Editor's note: It's our annual #LikeYouMeanItHH beginning-of-the-year reflection time! What does it mean to "wear it like you mean it?" We invite you (and ourselves) to renew our intentions and reflect on what our hijab (and faith and other areas of our lives) mean to us.
Why did you start wearing hijab?
We asked you this question through our social media channels and via email. Our stories of how we came to wear hijab or how we are thinking about wearing it are so vast and thought-provoking. For some of us, we contemplated it for a long time, making the decision to wear hijab after a reckoning of faith and coming towards Allah (S), as this young guest contributor writes about here
. For others, it was a natural progression of what we saw the women in our family and communities do.
Still for others, we started wearing hijab out of following others, only to realize later what it really meant to us and why we were wearing it solely for Allah (S) and for ourselves. We want to share three such stories with you that came our way through email in response to Melanie’s question: Why did you start wearing hijab? (Please note, these stories were lightly edited.)
I was in graduate school training to become a psychotherapist. I never knew how challenging the process of becoming a therapist was, not just professionally, but personally. We had to reflect in every class, in every paper, in every exam. Reflection after reflection after reflection. I was in my second year of graduate school when I found out that my two older sisters had decided to take off their hijabs.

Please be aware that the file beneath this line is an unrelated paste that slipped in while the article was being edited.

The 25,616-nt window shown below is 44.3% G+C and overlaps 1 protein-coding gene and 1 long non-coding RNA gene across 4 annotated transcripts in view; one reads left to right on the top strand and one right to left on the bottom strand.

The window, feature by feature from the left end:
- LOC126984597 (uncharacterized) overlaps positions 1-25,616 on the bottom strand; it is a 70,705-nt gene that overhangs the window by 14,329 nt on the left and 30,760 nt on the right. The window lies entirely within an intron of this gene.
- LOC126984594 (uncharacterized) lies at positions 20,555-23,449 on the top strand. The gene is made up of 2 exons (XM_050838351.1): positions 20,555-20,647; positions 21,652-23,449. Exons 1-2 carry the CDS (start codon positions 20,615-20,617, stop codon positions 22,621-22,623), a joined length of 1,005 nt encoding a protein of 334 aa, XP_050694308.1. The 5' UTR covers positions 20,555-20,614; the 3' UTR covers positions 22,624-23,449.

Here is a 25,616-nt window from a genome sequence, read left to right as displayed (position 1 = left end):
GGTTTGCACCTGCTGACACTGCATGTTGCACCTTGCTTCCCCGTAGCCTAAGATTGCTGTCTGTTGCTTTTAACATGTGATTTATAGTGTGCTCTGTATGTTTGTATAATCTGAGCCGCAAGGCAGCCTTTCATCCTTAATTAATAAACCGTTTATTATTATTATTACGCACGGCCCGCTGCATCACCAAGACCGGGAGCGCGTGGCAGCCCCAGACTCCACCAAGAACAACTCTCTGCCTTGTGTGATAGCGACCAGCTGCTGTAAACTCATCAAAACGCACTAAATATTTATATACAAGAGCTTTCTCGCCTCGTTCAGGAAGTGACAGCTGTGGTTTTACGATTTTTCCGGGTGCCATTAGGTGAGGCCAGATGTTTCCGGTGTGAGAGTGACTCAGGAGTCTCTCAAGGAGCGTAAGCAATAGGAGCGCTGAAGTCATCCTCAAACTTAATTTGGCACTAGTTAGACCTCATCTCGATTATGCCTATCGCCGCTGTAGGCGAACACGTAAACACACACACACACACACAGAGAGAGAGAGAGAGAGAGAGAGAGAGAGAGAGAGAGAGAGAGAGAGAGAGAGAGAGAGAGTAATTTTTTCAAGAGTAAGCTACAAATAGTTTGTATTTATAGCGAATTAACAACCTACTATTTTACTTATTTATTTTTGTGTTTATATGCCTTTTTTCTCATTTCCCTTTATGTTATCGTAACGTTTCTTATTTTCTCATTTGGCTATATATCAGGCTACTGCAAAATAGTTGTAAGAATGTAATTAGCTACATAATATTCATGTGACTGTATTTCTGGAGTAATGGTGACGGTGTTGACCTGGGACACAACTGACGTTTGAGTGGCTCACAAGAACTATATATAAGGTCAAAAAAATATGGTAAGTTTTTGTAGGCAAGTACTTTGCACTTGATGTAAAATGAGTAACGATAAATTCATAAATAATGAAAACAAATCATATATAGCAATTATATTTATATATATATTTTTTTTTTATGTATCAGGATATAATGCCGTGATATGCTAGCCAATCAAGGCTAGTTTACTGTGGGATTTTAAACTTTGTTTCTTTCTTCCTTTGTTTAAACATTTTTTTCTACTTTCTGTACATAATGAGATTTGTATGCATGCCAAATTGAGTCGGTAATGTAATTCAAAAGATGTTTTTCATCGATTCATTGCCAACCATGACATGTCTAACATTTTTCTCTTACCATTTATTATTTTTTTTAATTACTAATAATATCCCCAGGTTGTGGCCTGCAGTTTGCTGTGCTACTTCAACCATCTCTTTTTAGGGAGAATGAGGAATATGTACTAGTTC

I remember exactly where I was and what I was doing when I found out. Tears began to stream down my face. I was shattered. For over ten years I wore my hijab with them and now I was left alone. I felt abandoned. For me, it was challenging enough being a visible Muslim woman in hijab in our society, but I always leaned on my two older sisters for support and unity. When we went out – all three of us in hijab – it was a statement we were making together. They were my community. But that was no longer the case.
I am so blessed that Allah (S) chose me to continue wearing it. I wore my hijab when I was 13 years old, and it was the best decision I have ever made. I have never felt more independent, more empowered, more liberated. My hijab is an expression of freedom that I choose to wear proudly.
I was the only Muslim woman in my family and in my program wearing the hijab. I was faced with the fear of what some clients would say to me when they saw me the first time in the waiting room as I walked them into their first session with me. A part of me felt it was the perfect opportunity to remove my hijab, given my career was just beginning and that way I wouldn’t have to “deal” with that extra layer of my clients knowing I am not only a Muslim woman, but a practicing one.
And so there it was…my first official spiritual and identity crisis.
I did not know who I was outside of my sisters. I had failed to realize over the years that my Muslim identity was very much connected to theirs. This was a true test for me. Do I take it off and become like [my sisters], again? I mean that is what I was most familiar with. Or, do I keep my hijab on and cultivate my own identity and stand firm in my beliefs?